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Berlin: Christian Bale Finds More Spontaneity Making Indie Movies

Berlin: Christian Bale Finds More Spontaneity Making Indie Movies

At 41, Christian Bale has had the kind of career you’d expect from someone twice his age. Between his breakthrough with Steven Spielberg, his award-winning collaboration with David O. Russell, his work on the Christopher Nolan-helmed Batman trilogy and his latest feature with Terrence Malick, Bale has experienced it all. 

READ MORE: Berlin: Natalie Portman on What Terrence Malick Taught Her and Returning to Acting

Following the much-anticipated Berlinale premiere of Terrence Malick’s latest, “Knight of Cups,” Indiewire sat down with the British actor to discuss his second collaboration with Malick as well as some other career highs.

“Knight of Cups” marks Bale’s second film with Malick in a decade, with the first being a minor role in the 2005 drama “The New World.” In a roundtable discussion, the actor gave some insight on his long relationship with “Terry,” who he first met in 2003, and how the filmmaker’s unconventional style has played into his performances.

“Terry has a thing where he loves it when you are not trying to please him, which is very different from most directors. Most directors want you to please them. And they’ve got a definite goal, which is not really always egotistical. The nature of having a script is that you have points and scenes where you have to take the audience to a certain place by the end of it. So there’s always a goal there. With ‘The New World,’ there was a script. But, he abandoned it most of the time. He would never have the scenes be in the same place or a repetition of them. There would never be a request of, ‘Can you change that a little bit and then we’ve got it.’ It would be, ‘OK, let’s discover something new about it.”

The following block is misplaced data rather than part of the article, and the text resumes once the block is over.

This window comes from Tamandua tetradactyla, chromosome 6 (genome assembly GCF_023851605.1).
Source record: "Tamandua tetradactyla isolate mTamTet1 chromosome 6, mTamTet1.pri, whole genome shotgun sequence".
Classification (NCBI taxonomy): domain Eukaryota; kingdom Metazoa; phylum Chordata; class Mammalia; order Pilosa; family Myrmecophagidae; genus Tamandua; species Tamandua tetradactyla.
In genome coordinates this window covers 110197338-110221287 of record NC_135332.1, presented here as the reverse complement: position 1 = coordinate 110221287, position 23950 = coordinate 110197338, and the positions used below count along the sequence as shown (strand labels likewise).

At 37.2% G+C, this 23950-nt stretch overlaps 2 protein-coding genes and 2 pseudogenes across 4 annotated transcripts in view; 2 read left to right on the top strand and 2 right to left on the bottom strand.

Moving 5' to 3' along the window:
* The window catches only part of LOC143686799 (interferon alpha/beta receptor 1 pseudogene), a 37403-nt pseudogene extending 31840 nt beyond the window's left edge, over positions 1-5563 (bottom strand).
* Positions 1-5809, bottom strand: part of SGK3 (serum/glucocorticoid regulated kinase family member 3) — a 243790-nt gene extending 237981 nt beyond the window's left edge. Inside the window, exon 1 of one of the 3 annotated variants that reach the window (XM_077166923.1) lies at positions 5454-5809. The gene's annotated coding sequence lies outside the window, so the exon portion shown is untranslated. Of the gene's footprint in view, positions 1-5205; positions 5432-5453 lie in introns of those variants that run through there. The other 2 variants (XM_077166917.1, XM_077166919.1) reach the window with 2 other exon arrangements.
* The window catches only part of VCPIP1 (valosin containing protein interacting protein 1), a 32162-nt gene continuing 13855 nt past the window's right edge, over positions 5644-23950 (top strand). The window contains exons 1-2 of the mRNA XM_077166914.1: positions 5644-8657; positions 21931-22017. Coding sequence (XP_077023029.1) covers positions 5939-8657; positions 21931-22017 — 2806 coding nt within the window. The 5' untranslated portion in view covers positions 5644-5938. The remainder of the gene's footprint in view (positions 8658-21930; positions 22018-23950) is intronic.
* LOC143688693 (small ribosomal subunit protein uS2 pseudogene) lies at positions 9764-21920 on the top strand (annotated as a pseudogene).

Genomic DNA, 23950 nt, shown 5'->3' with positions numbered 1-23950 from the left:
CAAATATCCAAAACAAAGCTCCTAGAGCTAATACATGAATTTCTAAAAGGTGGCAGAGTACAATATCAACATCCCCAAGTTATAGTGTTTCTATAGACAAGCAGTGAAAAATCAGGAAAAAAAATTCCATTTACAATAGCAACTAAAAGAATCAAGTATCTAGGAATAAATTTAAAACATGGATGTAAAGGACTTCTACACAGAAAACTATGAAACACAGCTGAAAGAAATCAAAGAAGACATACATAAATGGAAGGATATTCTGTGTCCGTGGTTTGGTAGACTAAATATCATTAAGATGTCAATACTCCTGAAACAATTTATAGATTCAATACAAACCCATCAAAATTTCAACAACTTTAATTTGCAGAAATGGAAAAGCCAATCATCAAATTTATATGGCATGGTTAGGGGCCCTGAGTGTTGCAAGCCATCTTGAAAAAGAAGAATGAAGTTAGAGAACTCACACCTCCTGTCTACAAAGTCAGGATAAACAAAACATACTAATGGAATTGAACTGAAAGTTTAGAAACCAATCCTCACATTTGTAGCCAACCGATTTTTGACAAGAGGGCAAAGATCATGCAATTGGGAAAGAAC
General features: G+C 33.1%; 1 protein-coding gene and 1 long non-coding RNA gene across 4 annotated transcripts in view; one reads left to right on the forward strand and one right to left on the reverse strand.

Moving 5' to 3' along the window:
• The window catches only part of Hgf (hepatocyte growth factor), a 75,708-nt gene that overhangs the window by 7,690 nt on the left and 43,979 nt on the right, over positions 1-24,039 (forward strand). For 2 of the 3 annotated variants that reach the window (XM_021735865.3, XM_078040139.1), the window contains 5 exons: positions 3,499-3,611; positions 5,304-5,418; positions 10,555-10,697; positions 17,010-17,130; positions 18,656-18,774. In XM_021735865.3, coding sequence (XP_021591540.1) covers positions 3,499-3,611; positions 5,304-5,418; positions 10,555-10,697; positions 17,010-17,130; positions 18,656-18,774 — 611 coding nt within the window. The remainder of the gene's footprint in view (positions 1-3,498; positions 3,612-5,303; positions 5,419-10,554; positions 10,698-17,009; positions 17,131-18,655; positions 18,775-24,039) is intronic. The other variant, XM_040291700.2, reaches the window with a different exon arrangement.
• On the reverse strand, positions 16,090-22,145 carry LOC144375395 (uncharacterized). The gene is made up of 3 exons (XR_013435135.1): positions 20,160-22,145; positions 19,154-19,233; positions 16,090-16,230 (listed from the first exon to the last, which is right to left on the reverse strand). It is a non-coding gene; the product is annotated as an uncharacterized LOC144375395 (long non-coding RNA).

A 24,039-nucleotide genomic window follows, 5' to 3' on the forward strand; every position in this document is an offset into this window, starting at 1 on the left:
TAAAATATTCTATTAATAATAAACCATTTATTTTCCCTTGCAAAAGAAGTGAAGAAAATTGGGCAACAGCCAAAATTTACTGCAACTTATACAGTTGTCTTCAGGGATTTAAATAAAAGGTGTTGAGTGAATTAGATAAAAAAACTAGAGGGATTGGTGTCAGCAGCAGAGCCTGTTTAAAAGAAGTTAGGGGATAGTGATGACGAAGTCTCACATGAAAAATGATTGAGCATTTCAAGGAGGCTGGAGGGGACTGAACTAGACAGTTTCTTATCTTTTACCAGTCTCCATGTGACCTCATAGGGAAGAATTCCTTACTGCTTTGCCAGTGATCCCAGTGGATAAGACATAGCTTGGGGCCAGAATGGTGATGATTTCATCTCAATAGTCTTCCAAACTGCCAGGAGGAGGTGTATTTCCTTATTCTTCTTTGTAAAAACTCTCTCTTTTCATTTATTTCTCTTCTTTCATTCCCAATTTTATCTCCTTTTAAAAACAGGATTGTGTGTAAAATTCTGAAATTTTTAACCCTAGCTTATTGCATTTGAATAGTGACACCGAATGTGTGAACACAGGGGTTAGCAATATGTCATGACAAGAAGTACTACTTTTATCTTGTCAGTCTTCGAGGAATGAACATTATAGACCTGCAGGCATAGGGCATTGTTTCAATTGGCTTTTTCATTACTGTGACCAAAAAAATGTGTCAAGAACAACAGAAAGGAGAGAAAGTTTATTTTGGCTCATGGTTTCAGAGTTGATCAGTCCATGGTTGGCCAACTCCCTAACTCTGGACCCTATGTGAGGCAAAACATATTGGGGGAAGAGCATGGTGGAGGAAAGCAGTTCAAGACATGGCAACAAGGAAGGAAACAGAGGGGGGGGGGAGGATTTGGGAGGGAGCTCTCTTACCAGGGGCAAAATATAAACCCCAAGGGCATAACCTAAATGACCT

Bale explained how with “Knight of Cups” he was given no script at all, and the only thing he knew about his character was based on conversations he had with Malick. Other featured actors and members of the crew had more information though. 

“But what [working with Malick] means as an actor is that you are not trying so hard. You just sort of see what happens. If it comes naturally, you do it. If it doesn’t, you don’t. That’s what he loves. With this one you’ve got a character who is a man of words, who has lost all use for his own words, who is tired of talking. But there would be certain scenes where Terry might say to me, ‘Alright, this is the topic. Talk a little bit about this.’ And it just felt wrong. And sometimes I would be totally silent and it would go great. It’s all I needed. As long as you are not attempting something, you are just discovering it as you go along. That’s what delights him. He’s very excited by what he does and by making films.”